3 Tips for finding Residential Aged Care

As aged care consultants we help older people and their families navigate the aged care service system. At times this is to help people stay in their own homes and at other times it may mean helping a person move into Residential Aged Care.

The decision to move into aged care is often made following a crisis, such as a fall at home or a hospital admission. This gives the older person and the family little time to plan, often leaving them feeling pressured into a decision. This article focuses on people looking for care when timeframes are tight.

These 3 tips below will help start your search for aged care and reduce the time it takes to find a suitable home.

  1. What is the timeline? When does the move into residential care need to happen?

If the older person is in hospital then your family member will often see a social worker or discharge planner who will communicate the hospital’s timelines for moving. To be eligible for Commonwealth funded aged care, a person must have an Aged Care Assessment Service (ACAS) complete the approval. The hospital will arrange this.

Once this assessment is completed the hospital will advise how long the older person can stay in hospital and let you know what  they need from you. Most public hospitals will require you to have the older person waitlisted at 4-6 homes within a certain timeframe. Private hospitals generally have tighter timelines for this and a person may be asked to pay a daily fee to remain in hospital after a certain amount of time.

  1. What can I afford?

Knowing what the older person can afford is the next important step. Commonwealth funded Residential Aged Care has a mixture of fees, which include

  • Basic Daily fees that everyone pay,
  • Income tested fees and
  • a Residential Accommodation Deposit (RAD).
  • Extra Service fees (charged by some homes)

It is important to seek professional advice about what you and your family can afford. Care3 can refer you to Financial Planners experienced in understanding the fees associated with Aged Care.

If a person has very limited assets and is only receiving an aged pension they are likely to be considered a ‘supported resident’. This means they will not be required to pay the ingoing RAD.

  1. Determine the wish list

Once the older person has been assessed by the Aged Care Assessment Service (ACAS) and has an understanding of what they can afford, it is time to work out the wish list.

When we work with clients to find suitable accommodation it is important to note the criteria will likely change as we move through the process. When a person is in hospital and the timelines are tight, it may not be possible for them to move to the Aged Care home at the end of the street that they have heard good things about.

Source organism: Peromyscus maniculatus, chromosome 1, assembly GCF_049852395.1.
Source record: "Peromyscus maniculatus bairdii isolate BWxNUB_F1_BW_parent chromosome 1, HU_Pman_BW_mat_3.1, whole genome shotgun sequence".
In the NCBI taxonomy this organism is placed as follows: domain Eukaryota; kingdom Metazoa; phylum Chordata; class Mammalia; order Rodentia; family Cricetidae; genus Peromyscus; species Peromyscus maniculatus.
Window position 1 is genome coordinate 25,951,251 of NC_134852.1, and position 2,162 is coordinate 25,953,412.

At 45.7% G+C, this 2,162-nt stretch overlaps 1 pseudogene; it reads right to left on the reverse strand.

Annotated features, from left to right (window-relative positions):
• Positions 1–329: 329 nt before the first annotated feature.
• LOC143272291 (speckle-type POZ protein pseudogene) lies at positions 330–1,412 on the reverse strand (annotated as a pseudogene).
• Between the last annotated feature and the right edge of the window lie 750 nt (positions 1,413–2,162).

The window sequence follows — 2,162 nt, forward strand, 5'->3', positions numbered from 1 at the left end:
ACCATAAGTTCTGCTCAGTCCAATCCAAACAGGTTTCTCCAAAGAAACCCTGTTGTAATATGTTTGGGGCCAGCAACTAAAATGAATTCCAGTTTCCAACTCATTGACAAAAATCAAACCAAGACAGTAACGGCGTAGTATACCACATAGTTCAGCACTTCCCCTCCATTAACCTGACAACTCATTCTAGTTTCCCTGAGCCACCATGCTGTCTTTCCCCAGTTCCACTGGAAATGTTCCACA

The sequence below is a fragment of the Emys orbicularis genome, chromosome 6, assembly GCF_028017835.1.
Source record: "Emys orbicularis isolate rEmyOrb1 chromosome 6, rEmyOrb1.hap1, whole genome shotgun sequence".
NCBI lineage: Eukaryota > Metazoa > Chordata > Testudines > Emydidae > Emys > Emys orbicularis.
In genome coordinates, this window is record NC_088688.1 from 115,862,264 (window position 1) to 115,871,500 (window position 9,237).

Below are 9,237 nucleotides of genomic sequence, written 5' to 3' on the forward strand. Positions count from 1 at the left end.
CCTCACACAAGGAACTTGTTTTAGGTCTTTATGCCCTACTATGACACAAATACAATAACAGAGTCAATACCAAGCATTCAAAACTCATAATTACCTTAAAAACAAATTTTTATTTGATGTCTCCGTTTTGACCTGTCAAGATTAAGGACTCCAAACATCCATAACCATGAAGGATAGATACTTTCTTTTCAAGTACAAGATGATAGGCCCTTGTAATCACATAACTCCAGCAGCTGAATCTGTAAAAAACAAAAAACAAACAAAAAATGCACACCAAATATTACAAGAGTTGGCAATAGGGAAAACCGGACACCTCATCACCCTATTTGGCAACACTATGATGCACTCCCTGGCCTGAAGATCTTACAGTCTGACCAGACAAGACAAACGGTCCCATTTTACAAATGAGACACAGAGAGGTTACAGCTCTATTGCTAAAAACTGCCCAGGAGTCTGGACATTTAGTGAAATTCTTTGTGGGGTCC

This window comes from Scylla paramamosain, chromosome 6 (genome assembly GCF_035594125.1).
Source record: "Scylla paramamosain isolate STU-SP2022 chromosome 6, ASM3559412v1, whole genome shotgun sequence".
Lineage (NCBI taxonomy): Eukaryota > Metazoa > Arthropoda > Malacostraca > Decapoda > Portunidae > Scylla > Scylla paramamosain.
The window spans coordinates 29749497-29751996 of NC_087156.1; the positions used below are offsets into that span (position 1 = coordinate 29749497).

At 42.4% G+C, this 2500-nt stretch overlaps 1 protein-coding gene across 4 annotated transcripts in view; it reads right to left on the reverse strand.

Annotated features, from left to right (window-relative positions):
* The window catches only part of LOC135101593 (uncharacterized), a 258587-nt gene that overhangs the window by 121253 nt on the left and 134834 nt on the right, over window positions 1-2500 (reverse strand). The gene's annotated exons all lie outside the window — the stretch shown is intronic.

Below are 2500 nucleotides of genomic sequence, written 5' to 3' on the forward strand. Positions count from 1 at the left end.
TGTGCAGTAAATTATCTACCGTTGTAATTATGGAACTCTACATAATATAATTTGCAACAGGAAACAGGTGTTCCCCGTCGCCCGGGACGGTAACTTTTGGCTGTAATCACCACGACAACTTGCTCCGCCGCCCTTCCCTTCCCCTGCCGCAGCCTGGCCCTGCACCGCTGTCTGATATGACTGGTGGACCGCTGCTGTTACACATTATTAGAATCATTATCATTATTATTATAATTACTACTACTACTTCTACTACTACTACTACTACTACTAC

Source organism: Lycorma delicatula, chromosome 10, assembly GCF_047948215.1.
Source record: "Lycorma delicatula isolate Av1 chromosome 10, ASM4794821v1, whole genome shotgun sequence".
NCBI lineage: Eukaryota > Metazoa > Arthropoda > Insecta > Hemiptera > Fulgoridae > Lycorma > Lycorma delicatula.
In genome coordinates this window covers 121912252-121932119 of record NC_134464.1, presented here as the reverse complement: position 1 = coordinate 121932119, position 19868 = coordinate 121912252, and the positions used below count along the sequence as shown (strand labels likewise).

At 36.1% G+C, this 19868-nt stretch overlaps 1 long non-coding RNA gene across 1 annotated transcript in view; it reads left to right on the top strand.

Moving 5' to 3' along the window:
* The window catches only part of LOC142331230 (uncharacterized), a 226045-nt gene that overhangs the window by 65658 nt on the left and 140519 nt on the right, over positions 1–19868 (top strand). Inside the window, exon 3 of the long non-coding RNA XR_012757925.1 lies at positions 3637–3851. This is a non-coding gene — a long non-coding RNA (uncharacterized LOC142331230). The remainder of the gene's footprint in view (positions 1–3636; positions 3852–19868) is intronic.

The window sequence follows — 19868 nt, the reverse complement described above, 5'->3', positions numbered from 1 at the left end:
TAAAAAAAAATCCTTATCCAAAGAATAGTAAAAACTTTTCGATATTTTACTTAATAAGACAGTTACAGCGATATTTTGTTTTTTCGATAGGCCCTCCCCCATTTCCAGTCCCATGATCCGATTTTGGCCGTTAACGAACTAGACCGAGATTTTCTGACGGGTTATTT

Some things to consider when putting together the wish list:

  • Geographic area – which suburbs/locations. Think about who will visit the most, is it easy for them to visit, who does the person want to be near to? Do they need to be close to hospitals/specialists?
  • Does the person want to keep seeing their GP? Do they visit any particular places?
  • What sort of care does the person need? Are there any special clinical needs?
  • What sort of room does the person want? Single with ensuite? Do they want extra space? A view?
  • Do they want to be in a facility that is not for profit? Is this important?
  • What sort of security does the person need?
  • Does the facility have dementia specific area? Does the person need this now? In the future?
  • Do they have vacancies?

In my experience geography is the most common criteria we work with and then next is the level of care and the reputation of facilities.

Once you have this wish list you are ready to start the search. Hospitals and ACAS teams will provide lists of facilities usually grouped into local government areas. They will not recommend facilities. The best way to progress the search is by calling facilities that meet the criteria and working out if they are worth visiting. If a facility has no vacancies and a long waiting list it is better to put this further down your priority list and focus on places that have rooms available.

Next Week’s article-

What to look for on a Tour

If you would like more support in looking for Aged Care for an older person in your life please contact us at Care3 info@care3.com.au